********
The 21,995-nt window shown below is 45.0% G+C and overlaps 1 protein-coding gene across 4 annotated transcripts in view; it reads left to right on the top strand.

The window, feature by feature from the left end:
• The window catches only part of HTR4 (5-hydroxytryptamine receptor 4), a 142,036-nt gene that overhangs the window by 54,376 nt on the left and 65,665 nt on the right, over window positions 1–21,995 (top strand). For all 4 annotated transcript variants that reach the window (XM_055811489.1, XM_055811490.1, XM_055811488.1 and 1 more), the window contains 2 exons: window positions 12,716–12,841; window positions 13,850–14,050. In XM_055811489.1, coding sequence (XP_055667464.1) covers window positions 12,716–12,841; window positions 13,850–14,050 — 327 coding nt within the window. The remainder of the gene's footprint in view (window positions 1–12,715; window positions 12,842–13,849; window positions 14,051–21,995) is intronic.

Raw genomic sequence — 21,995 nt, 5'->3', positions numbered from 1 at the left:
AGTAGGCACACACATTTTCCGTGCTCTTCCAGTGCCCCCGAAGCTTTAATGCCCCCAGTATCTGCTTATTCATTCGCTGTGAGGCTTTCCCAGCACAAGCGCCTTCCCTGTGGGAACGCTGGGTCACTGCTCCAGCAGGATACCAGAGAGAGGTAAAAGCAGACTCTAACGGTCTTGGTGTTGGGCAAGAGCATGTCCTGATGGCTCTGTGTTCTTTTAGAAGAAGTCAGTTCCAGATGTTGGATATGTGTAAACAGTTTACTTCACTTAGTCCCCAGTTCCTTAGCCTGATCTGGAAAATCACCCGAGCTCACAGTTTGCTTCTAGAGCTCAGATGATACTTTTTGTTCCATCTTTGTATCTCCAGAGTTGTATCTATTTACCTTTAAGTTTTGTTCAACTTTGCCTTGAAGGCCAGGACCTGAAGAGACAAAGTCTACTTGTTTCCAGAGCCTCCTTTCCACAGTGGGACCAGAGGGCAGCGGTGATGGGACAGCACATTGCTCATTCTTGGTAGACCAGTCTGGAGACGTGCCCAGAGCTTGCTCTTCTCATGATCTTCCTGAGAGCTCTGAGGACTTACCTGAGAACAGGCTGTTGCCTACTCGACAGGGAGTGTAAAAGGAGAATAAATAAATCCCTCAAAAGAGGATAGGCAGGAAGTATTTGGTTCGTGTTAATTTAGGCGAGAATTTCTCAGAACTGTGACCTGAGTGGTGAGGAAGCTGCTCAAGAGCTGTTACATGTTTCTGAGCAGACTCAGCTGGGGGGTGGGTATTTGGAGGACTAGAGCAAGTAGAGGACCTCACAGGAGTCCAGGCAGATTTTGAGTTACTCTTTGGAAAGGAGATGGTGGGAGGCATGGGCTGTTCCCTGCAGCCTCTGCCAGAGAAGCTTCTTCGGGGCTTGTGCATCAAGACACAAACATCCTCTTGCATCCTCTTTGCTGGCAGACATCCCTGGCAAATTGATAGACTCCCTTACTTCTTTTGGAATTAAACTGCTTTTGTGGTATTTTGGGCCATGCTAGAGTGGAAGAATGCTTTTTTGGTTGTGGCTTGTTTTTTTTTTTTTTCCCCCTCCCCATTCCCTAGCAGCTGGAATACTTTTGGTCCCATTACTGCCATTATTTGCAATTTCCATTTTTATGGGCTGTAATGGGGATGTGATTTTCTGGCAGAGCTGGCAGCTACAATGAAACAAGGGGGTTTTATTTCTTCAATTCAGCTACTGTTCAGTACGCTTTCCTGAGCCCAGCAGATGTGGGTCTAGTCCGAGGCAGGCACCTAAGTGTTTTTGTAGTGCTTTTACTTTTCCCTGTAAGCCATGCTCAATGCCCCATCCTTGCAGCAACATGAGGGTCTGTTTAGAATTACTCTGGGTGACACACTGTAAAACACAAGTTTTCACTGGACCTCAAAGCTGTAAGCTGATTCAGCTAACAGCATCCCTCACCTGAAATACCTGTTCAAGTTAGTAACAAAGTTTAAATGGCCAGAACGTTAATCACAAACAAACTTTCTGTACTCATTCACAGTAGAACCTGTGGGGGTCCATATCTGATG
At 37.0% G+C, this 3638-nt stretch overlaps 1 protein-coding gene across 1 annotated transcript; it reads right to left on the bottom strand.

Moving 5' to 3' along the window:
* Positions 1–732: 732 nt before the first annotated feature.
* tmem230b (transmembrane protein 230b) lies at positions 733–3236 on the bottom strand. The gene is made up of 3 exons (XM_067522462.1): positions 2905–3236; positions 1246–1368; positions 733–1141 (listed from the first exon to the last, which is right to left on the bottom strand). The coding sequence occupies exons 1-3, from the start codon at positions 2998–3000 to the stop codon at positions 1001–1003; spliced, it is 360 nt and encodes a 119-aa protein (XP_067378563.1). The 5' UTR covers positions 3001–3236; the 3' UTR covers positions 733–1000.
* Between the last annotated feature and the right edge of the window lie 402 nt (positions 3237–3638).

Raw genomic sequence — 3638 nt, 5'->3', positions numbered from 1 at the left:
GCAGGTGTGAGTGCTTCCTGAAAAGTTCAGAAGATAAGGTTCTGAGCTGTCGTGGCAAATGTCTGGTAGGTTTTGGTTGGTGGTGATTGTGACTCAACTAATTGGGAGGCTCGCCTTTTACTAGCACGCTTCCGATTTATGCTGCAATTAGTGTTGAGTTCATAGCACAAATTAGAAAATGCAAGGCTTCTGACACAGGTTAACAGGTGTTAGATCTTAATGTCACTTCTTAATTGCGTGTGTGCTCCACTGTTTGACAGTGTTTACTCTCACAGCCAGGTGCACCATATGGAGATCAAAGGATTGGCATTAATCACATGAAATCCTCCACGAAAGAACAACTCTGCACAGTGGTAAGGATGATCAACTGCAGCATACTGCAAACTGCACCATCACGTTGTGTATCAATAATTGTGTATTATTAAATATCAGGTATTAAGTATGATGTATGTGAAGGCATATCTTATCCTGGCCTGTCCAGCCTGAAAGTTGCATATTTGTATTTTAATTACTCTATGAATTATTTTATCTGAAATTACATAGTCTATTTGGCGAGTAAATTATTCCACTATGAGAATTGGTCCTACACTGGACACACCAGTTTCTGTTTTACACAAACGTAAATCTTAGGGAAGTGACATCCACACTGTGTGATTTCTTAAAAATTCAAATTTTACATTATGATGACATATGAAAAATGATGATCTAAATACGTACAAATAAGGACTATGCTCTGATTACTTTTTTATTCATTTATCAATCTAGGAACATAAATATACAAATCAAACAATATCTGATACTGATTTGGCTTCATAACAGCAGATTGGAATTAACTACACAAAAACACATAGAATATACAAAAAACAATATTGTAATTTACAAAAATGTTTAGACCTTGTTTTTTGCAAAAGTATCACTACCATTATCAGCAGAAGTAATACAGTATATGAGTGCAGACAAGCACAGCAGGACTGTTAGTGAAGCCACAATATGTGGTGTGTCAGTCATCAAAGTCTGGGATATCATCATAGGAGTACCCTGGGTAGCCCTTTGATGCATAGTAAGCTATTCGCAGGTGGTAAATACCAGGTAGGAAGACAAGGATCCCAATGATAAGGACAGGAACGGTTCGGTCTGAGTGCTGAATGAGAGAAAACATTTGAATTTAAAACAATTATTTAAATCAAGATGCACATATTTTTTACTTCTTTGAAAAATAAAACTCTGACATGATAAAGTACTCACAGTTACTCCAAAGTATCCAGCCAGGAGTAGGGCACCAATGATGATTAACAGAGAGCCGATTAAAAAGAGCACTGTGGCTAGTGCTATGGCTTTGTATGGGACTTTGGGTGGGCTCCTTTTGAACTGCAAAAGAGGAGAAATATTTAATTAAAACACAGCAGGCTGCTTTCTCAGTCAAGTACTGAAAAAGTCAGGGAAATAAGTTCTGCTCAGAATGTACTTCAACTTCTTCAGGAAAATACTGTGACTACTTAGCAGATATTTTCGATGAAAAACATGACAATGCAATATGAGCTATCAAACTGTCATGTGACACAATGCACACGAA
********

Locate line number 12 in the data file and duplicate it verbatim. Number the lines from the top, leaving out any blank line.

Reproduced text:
GCAGGTGTGAGTGCTTCCTGAAAAGTTCAGAAGATAAGGTTCTGAGCTGTCGTGGCAAATGTCTGGTAGGTTTTGGTTGGTGGTGATTGTGACTCAACTAATTGGGAGGCTCGCCTTTTACTAGCACGCTTCCGATTTATGCTGCAATTAGTGTTGAGTTCATAGCACAAATTAGAAAATGCAAGGCTTCTGACACAGGTTAACAGGTGTTAGATCTTAATGTCACTTCTTAATTGCGTGTGTGCTCCACTGTTTGACAGTGTTTACTCTCACAGCCAGGTGCACCATATGGAGATCAAAGGATTGGCATTAATCACATGAAATCCTCCACGAAAGAACAACTCTGCACAGTGGTAAGGATGATCAACTGCAGCATACTGCAAACTGCACCATCACGTTGTGTATCAATAATTGTGTATTATTAAATATCAGGTATTAAGTATGATGTATGTGAAGGCATATCTTATCCTGGCCTGTCCAGCCTGAAAGTTGCATATTTGTATTTTAATTACTCTATGAATTATTTTATCTGAAATTACATAGTCTATTTGGCGAGTAAATTATTCCACTATGAGAATTGGTCCTACACTGGACACACCAGTTTCTGTTTTACACAAACGTAAATCTTAGGGAAGTGACATCCACACTGTGTGATTTCTTAAAAATTCAAATTTTACATTATGATGACATATGAAAAATGATGATCTAAATACGTACAAATAAGGACTATGCTCTGATTACTTTTTTATTCATTTATCAATCTAGGAACATAAATATACAAATCAAACAATATCTGATACTGATTTGGCTTCATAACAGCAGATTGGAATTAACTACACAAAAACACATAGAATATACAAAAAACAATATTGTAATTTACAAAAATGTTTAGACCTTGTTTTTTGCAAAAGTATCACTACCATTATCAGCAGAAGTAATACAGTATATGAGTGCAGACAAGCACAGCAGGACTGTTAGTGAAGCCACAATATGTGGTGTGTCAGTCATCAAAGTCTGGGATATCATCATAGGAGTACCCTGGGTAGCCCTTTGATGCATAGTAAGCTATTCGCAGGTGGTAAATACCAGGTAGGAAGACAAGGATCCCAATGATAAGGACAGGAACGGTTCGGTCTGAGTGCTGAATGAGAGAAAACATTTGAATTTAAAACAATTATTTAAATCAAGATGCACATATTTTTTACTTCTTTGAAAAATAAAACTCTGACATGATAAAGTACTCACAGTTACTCCAAAGTATCCAGCCAGGAGTAGGGCACCAATGATGATTAACAGAGAGCCGATTAAAAAGAGCACTGTGGCTAGTGCTATGGCTTTGTATGGGACTTTGGGTGGGCTCCTTTTGAACTGCAAAAGAGGAGAAATATTTAATTAAAACACAGCAGGCTGCTTTCTCAGTCAAGTACTGAAAAAGTCAGGGAAATAAGTTCTGCTCAGAATGTACTTCAACTTCTTCAGGAAAATACTGTGACTACTTAGCAGATATTTTCGATGAAAAACATGACAATGCAATATGAGCTATCAAACTGTCATGTGACACAATGCACACGAA